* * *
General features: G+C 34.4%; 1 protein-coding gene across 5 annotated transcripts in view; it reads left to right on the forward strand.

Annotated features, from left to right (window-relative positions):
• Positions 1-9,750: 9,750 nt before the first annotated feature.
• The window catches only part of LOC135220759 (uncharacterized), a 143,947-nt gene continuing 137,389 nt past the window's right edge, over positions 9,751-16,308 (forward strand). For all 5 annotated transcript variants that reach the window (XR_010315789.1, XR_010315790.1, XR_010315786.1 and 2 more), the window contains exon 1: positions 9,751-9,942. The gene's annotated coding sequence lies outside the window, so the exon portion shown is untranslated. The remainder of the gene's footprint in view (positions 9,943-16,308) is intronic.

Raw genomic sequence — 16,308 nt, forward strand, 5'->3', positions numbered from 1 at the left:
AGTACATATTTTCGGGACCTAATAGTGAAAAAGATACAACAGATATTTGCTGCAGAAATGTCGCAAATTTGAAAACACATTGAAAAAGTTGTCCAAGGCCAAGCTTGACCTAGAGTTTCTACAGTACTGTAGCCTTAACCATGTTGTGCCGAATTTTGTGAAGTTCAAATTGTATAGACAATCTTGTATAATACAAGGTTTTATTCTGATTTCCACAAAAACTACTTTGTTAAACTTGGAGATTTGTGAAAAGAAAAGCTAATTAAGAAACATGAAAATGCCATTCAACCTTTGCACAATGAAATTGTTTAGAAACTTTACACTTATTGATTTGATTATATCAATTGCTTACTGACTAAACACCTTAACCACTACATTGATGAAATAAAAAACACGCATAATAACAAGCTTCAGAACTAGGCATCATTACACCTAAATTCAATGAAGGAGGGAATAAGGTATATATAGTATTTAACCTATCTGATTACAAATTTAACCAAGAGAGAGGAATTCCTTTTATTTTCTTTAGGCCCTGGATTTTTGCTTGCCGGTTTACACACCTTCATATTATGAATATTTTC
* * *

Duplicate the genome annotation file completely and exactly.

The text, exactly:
General features: G+C 34.4%; 1 protein-coding gene across 5 annotated transcripts in view; it reads left to right on the forward strand.

Annotated features, from left to right (window-relative positions):
• Positions 1-9,750: 9,750 nt before the first annotated feature.
• The window catches only part of LOC135220759 (uncharacterized), a 143,947-nt gene continuing 137,389 nt past the window's right edge, over positions 9,751-16,308 (forward strand). For all 5 annotated transcript variants that reach the window (XR_010315789.1, XR_010315790.1, XR_010315786.1 and 2 more), the window contains exon 1: positions 9,751-9,942. The gene's annotated coding sequence lies outside the window, so the exon portion shown is untranslated. The remainder of the gene's footprint in view (positions 9,943-16,308) is intronic.

Raw genomic sequence — 16,308 nt, forward strand, 5'->3', positions numbered from 1 at the left:
AGTACATATTTTCGGGACCTAATAGTGAAAAAGATACAACAGATATTTGCTGCAGAAATGTCGCAAATTTGAAAACACATTGAAAAAGTTGTCCAAGGCCAAGCTTGACCTAGAGTTTCTACAGTACTGTAGCCTTAACCATGTTGTGCCGAATTTTGTGAAGTTCAAATTGTATAGACAATCTTGTATAATACAAGGTTTTATTCTGATTTCCACAAAAACTACTTTGTTAAACTTGGAGATTTGTGAAAAGAAAAGCTAATTAAGAAACATGAAAATGCCATTCAACCTTTGCACAATGAAATTGTTTAGAAACTTTACACTTATTGATTTGATTATATCAATTGCTTACTGACTAAACACCTTAACCACTACATTGATGAAATAAAAAACACGCATAATAACAAGCTTCAGAACTAGGCATCATTACACCTAAATTCAATGAAGGAGGGAATAAGGTATATATAGTATTTAACCTATCTGATTACAAATTTAACCAAGAGAGAGGAATTCCTTTTATTTTCTTTAGGCCCTGGATTTTTGCTTGCCGGTTTACACACCTTCATATTATGAATATTTTC